Posts tagged "Dayton"

Commonwealth v. Dayton (Lawyers Weekly No. 10-100-17)

NOTICE:  All slip opinions and orders are subject to formal revision and are superseded by the advance sheets and bound volumes of the Official Reports.  If you find a typographical error or other formal error, please notify the Reporter of Decisions, Supreme Judicial Court, John Adams Courthouse, 1 Pemberton Square, Suite 2500, Boston, MA, 02108-1750; (617) 557-1030; SJCReporter@sjc.state.ma.us   SJC-12213   COMMONWEALTH  vs.  TIMOTHY O. DAYTON.       Berkshire.     January 9, 2017. – June 1, 2017.   Present:  Gants, C.J., Lenk, Hines, Gaziano, Lowy, & Budd, JJ.     Motor Vehicle, Operating under the influence.  Constitutional Law, Preventive detention.  Statute, Construction.       Indictments found and returned in the Superior Court Department on October 5, 2015.   A motion for pretrial detention was heard by John A. Agostini, J., and a question of law was reported by him.   The Supreme Judicial Court on its own initiative transferred the case from the Appeals Court.     Ryan D. Smith, Committee for Public Counsel Services, for the defendant. Joseph G.A. Coliflores, Assistant District Attorney, for the Commonwealth.     HINES, J.  A Superior Court judge reported the question whether G. L. c. 276, § 58A, permits the Commonwealth to seek pretrial detention without bail when a defendant has two prior convictions of operating a motor vehicle while under the influence of alcohol (OUI), G. L. c. 90, § 24, and is charged with OUI, third offense.  Because § 58A requires three OUI convictions before a defendant can be so detained, we answer the question in the negative. Background.  In October, 2015, the defendant, Timothy O. Dayton, was charged in the Superior Court with eight motor vehicle violations, including two indictments for OUI, third offense, in relation to two separate incidents pending in the District Court.  Each OUI indictment alleged that Dayton had been convicted of OUI twice before — in 1988 and in 1989. The Commonwealth moved for a dangerousness hearing pursuant to § 58A.  The defendant opposed the motion, arguing that § 58A permits a dangerousness hearing only after three prior OUI convictions, not two. A Superior Court judge initially agreed with the defendant, and denied the Commonwealth’s motion and its motion for reconsideration.  However, the Commonwealth sought review by a single justice of this court, pursuant to G. L. c. 211, § 3.  The single justice ordered the judge to hold the dangerousness hearing, at the same time acknowledging that the language of § 58A was “unclear” and noting that the judge was “not precluded from reporting the question to the [Appeals Court].” After hearing, the judge determined that the defendant was dangerous within the meaning of § 58A and ordered him held without bail pending trial.  On the defendant’s […]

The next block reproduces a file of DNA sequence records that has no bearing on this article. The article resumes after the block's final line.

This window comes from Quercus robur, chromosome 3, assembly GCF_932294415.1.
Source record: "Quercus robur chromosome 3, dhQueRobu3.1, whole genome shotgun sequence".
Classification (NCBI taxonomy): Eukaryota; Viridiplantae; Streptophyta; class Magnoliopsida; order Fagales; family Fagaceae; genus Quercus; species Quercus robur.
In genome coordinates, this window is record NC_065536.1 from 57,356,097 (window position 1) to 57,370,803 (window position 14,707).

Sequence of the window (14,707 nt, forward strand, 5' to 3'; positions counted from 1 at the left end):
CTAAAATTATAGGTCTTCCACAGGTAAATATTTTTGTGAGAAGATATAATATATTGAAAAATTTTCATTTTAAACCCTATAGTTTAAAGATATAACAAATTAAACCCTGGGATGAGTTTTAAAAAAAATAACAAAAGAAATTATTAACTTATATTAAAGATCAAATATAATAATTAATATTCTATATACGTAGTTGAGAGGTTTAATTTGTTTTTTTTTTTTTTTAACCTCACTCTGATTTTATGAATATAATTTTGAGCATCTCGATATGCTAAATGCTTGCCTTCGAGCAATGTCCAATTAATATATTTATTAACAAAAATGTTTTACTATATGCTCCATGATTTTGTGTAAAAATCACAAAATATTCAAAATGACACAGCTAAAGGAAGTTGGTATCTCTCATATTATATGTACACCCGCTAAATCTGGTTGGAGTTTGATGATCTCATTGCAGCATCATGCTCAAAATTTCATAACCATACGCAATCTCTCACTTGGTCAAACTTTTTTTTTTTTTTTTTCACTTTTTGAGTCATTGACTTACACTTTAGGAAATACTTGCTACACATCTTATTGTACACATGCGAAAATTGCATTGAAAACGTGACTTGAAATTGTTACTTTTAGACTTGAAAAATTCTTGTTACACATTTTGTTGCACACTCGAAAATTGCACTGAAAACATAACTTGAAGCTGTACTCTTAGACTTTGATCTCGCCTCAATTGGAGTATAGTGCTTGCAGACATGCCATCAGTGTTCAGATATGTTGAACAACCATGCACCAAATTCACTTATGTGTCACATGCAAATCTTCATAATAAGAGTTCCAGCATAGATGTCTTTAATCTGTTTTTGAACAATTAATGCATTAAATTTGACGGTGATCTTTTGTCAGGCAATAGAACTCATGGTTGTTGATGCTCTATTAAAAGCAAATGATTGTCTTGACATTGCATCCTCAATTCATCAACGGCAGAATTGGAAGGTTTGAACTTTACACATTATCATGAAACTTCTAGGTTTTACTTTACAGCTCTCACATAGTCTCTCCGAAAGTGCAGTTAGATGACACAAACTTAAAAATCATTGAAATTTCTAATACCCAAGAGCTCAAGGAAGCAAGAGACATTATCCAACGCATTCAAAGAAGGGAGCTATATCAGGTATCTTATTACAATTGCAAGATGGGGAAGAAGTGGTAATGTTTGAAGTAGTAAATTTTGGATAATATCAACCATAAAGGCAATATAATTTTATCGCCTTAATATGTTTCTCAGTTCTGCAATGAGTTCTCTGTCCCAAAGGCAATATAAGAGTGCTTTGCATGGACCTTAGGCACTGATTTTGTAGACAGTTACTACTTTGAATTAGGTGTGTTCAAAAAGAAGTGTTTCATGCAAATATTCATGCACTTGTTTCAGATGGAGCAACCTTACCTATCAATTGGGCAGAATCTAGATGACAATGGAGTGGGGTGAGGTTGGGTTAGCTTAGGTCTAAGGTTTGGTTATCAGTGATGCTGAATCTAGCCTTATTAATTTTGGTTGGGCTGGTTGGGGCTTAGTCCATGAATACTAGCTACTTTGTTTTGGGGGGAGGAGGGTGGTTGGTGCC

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Posted by Massachusetts Legal Resources - June 2, 2017 at 12:29 am

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